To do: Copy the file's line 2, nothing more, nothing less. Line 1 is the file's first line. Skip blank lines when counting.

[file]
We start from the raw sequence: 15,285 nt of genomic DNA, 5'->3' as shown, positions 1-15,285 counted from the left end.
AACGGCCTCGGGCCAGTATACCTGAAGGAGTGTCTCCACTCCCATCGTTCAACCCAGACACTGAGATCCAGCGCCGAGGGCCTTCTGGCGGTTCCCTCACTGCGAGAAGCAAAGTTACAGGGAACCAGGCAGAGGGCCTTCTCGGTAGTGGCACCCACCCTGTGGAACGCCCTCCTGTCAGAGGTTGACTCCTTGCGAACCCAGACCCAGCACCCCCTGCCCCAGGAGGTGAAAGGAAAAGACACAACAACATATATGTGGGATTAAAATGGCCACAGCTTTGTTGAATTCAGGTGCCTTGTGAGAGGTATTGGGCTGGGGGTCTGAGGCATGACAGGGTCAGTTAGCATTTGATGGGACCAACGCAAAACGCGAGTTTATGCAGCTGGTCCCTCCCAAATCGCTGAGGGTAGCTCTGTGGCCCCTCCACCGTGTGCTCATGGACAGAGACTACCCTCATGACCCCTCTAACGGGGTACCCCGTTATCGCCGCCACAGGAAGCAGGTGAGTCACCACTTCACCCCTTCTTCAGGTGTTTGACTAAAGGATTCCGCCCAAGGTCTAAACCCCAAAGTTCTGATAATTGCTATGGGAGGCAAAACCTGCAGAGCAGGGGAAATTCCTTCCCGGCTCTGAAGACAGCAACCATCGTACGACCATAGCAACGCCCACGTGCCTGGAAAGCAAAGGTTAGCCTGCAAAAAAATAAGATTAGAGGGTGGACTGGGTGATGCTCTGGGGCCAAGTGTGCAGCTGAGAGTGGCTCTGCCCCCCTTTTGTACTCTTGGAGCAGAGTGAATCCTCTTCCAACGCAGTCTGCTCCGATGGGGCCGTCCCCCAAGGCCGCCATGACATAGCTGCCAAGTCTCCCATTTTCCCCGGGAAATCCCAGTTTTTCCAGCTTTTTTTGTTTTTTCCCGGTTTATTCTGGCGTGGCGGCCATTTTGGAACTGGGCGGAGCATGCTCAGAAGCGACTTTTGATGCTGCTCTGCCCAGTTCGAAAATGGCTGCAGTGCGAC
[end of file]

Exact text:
AACGGCCTCGGGCCAGTATACCTGAAGGAGTGTCTCCACTCCCATCGTTCAACCCAGACACTGAGATCCAGCGCCGAGGGCCTTCTGGCGGTTCCCTCACTGCGAGAAGCAAAGTTACAGGGAACCAGGCAGAGGGCCTTCTCGGTAGTGGCACCCACCCTGTGGAACGCCCTCCTGTCAGAGGTTGACTCCTTGCGAACCCAGACCCAGCACCCCCTGCCCCAGGAGGTGAAAGGAAAAGACACAACAACATATATGTGGGATTAAAATGGCCACAGCTTTGTTGAATTCAGGTGCCTTGTGAGAGGTATTGGGCTGGGGGTCTGAGGCATGACAGGGTCAGTTAGCATTTGATGGGACCAACGCAAAACGCGAGTTTATGCAGCTGGTCCCTCCCAAATCGCTGAGGGTAGCTCTGTGGCCCCTCCACCGTGTGCTCATGGACAGAGACTACCCTCATGACCCCTCTAACGGGGTACCCCGTTATCGCCGCCACAGGAAGCAGGTGAGTCACCACTTCACCCCTTCTTCAGGTGTTTGACTAAAGGATTCCGCCCAAGGTCTAAACCCCAAAGTTCTGATAATTGCTATGGGAGGCAAAACCTGCAGAGCAGGGGAAATTCCTTCCCGGCTCTGAAGACAGCAACCATCGTACGACCATAGCAACGCCCACGTGCCTGGAAAGCAAAGGTTAGCCTGCAAAAAAATAAGATTAGAGGGTGGACTGGGTGATGCTCTGGGGCCAAGTGTGCAGCTGAGAGTGGCTCTGCCCCCCTTTTGTACTCTTGGAGCAGAGTGAATCCTCTTCCAACGCAGTCTGCTCCGATGGGGCCGTCCCCCAAGGCCGCCATGACATAGCTGCCAAGTCTCCCATTTTCCCCGGGAAATCCCAGTTTTTCCAGCTTTTTTTGTTTTTTCCCGGTTTATTCTGGCGTGGCGGCCATTTTGGAACTGGGCGGAGCATGCTCAGAAGCGACTTTTGATGCTGCTCTGCCCAGTTCGAAAATGGCTGCAGTGCGAC